Multimodal Transport and Railway Systems – King’s Cross, London

by Maja Roic on May 15, 2015

placeWith this article I will be starting a new series of posts, which will analyse several innovative multimodal transport and railway systems across the world. Efficient transport and logistics solutions are becoming increasingly important in areas with high population growth and new innovative solutions are developed to fill the needs for efficiently working transport hubs. My first case is about the redevelopment of King’s Cross area in London.

Kings Cross

Being one of the world’s oldest great cities, with a nearly two millennia long history, London is Britain’s largest metropolis and the country’s central cultural, economic and transportation centre.

Only the Tokyo transport system can rival the one of London for scale and density, with a network of lines and stations created by the London Underground system across London, and the surface national rail system stretching out to the south of the city.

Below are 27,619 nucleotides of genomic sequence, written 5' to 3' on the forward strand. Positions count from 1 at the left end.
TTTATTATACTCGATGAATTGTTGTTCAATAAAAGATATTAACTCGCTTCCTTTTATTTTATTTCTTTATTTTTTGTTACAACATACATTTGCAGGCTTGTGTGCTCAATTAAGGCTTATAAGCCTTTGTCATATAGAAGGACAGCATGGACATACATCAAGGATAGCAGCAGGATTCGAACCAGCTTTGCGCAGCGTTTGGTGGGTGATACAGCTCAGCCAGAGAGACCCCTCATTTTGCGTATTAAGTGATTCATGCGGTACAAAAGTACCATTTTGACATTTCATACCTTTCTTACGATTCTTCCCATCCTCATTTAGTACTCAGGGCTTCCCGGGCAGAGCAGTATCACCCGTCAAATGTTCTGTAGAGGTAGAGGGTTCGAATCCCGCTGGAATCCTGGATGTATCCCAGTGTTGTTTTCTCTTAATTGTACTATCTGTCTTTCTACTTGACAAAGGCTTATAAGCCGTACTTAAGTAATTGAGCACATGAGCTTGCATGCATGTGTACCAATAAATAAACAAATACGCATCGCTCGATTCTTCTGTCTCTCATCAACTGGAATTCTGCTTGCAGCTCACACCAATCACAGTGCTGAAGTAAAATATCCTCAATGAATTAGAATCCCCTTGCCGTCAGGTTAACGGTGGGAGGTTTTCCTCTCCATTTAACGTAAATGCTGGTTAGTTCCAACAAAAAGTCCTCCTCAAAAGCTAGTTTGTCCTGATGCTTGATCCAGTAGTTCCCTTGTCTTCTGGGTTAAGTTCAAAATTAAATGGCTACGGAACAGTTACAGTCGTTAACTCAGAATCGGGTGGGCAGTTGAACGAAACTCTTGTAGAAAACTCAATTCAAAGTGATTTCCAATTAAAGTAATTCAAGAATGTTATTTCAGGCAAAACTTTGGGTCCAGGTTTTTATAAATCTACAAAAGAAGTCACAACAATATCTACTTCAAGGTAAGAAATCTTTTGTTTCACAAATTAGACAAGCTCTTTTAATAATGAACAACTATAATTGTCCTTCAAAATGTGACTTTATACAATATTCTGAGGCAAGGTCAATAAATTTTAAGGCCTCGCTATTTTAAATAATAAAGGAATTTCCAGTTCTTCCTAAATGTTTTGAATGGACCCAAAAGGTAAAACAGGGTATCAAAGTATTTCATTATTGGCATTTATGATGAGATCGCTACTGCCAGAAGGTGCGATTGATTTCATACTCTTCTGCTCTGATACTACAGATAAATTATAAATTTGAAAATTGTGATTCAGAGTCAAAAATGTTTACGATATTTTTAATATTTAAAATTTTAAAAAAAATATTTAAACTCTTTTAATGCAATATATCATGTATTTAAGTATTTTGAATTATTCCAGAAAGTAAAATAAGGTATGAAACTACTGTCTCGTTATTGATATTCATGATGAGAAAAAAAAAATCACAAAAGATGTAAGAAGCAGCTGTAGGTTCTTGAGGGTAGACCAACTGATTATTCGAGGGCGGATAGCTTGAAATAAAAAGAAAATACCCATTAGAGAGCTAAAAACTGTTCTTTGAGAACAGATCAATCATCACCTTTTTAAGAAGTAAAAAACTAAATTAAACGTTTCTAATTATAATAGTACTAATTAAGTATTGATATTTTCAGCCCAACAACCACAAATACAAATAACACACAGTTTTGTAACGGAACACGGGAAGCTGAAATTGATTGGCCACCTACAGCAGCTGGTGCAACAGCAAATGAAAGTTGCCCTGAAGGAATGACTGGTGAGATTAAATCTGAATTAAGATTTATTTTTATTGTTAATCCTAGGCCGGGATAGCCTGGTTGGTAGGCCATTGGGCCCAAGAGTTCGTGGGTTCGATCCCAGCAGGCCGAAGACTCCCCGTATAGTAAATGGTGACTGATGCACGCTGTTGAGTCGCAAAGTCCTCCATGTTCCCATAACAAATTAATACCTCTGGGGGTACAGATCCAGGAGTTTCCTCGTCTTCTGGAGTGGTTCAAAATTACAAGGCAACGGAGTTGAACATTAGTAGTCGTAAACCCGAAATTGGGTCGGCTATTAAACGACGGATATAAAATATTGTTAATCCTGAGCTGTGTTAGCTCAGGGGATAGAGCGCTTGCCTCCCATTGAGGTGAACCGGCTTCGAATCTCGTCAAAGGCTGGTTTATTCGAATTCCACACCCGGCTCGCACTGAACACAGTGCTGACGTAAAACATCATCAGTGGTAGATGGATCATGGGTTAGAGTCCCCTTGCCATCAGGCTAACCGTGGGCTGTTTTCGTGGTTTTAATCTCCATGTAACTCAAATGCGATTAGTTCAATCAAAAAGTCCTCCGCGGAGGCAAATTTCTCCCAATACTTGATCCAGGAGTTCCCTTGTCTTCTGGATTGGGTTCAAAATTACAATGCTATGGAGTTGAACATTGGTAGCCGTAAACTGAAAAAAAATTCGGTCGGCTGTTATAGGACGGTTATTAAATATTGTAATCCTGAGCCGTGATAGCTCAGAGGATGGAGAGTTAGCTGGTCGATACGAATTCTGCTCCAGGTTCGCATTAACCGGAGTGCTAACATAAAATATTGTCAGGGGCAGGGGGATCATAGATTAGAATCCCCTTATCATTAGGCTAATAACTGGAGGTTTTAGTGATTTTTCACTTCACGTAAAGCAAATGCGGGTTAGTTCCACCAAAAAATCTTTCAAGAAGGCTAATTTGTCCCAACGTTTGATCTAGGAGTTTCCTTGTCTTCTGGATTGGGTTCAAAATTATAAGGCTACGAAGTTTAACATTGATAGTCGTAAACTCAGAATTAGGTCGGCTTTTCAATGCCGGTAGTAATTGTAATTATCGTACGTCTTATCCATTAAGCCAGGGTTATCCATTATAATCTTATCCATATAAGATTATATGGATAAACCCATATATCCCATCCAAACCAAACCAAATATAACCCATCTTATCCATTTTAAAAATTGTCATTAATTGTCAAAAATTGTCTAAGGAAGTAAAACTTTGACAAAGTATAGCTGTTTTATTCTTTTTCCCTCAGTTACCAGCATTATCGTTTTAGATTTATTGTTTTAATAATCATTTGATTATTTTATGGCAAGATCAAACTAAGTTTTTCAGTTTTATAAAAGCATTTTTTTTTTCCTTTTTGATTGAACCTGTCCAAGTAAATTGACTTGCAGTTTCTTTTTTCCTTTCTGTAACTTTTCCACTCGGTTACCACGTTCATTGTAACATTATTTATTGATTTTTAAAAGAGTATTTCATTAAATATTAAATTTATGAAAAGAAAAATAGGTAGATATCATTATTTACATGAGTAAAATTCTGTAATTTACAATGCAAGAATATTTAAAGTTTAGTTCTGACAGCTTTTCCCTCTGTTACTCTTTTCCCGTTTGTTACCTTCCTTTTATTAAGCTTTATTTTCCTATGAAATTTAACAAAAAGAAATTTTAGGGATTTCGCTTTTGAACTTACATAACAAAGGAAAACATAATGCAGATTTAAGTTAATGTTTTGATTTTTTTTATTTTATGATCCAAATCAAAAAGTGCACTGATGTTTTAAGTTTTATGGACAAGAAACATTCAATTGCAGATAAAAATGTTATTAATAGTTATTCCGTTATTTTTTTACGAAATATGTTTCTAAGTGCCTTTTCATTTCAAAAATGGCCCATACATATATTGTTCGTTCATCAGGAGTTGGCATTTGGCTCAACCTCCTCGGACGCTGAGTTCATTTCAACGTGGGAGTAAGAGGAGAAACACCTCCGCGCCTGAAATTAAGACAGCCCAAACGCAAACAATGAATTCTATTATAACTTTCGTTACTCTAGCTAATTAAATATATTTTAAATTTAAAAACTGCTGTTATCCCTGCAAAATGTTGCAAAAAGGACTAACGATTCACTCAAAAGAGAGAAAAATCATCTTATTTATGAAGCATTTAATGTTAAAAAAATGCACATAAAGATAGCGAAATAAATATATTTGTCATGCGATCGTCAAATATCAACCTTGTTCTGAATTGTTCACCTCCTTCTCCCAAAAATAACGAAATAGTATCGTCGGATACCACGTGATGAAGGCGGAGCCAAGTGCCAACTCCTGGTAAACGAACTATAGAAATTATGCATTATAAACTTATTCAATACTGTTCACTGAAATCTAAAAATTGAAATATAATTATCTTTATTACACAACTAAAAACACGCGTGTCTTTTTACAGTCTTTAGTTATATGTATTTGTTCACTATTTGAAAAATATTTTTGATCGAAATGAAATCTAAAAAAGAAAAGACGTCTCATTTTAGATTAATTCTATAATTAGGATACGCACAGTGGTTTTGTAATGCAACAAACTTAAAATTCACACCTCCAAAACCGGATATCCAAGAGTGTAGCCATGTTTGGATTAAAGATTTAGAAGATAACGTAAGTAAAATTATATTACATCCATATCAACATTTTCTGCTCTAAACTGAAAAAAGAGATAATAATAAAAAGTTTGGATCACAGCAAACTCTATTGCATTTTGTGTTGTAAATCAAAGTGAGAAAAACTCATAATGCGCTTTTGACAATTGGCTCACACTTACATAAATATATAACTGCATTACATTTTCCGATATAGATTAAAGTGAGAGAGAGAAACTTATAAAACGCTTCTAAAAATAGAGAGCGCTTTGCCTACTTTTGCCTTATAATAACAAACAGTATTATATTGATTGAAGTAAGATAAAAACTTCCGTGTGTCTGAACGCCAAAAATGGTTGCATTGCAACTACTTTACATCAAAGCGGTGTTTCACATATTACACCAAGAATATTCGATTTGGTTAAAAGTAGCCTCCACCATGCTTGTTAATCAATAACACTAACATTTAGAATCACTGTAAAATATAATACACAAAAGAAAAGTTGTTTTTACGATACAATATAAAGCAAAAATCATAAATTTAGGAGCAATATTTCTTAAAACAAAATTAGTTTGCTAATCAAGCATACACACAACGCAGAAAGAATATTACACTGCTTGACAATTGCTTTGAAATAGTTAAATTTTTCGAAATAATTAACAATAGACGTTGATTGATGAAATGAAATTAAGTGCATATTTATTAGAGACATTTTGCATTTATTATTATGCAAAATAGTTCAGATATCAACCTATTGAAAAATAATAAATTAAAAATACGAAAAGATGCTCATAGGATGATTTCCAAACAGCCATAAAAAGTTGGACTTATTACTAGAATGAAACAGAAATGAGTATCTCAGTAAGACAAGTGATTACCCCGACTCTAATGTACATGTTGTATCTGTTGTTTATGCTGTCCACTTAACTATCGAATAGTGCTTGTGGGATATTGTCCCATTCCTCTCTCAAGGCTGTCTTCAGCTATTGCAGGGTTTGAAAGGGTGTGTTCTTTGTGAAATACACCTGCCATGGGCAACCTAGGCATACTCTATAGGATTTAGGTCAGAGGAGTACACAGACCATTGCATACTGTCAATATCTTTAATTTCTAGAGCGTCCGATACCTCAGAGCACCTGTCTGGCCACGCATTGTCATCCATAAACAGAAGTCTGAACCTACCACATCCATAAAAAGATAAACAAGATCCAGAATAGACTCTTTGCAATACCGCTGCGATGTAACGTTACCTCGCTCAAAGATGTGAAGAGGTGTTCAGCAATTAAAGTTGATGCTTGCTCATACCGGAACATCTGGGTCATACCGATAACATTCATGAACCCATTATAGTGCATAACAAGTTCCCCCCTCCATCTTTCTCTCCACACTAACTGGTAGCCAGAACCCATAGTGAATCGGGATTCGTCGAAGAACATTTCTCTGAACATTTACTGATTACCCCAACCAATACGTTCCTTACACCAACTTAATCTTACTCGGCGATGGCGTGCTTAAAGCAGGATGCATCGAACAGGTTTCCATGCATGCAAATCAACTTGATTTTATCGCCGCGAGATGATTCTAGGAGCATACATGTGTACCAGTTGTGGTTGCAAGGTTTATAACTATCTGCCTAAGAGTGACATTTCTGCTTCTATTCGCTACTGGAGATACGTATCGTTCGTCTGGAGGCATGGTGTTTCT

Over three million journeys are made every day on the London Underground network, which equates to over 1 billion journeys every year. An investment programme is attempting to reduce congestion and improve reliability, including £6.5 billion (€7.7 billion) spent before the 2012 Summer Olympics. The Docklands Light Railway, which opened in 1987, is a second, more local metro system using smaller and lighter tram-type vehicles.

King’s Cross, one of London’s railway stations, is one of the largest and most famous transport hubs in Britain, initially designed by Lewis Cubitt in 1852. Today, it provides local commuter long-distance over ground train services, and it also includes King’s Cross St. Pancras underground station. This station is the biggest Underground transport hub in London.

The area around the King’s Cross station used to be a thriving industrial hub in the Victorian era, but it has since fallen to dereliction and has for a long time suffered from a poor reputation. By the 1980s it became an area with the lowest rent levels in central London and it was mostly populated by low-income groups. It was for a long time shunned by big business and development.

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In 1996, a decision was made to redevelop the area. The project represents a classic regeneration challenge, and it has become a shining example of Place Excellence and good place-making practice.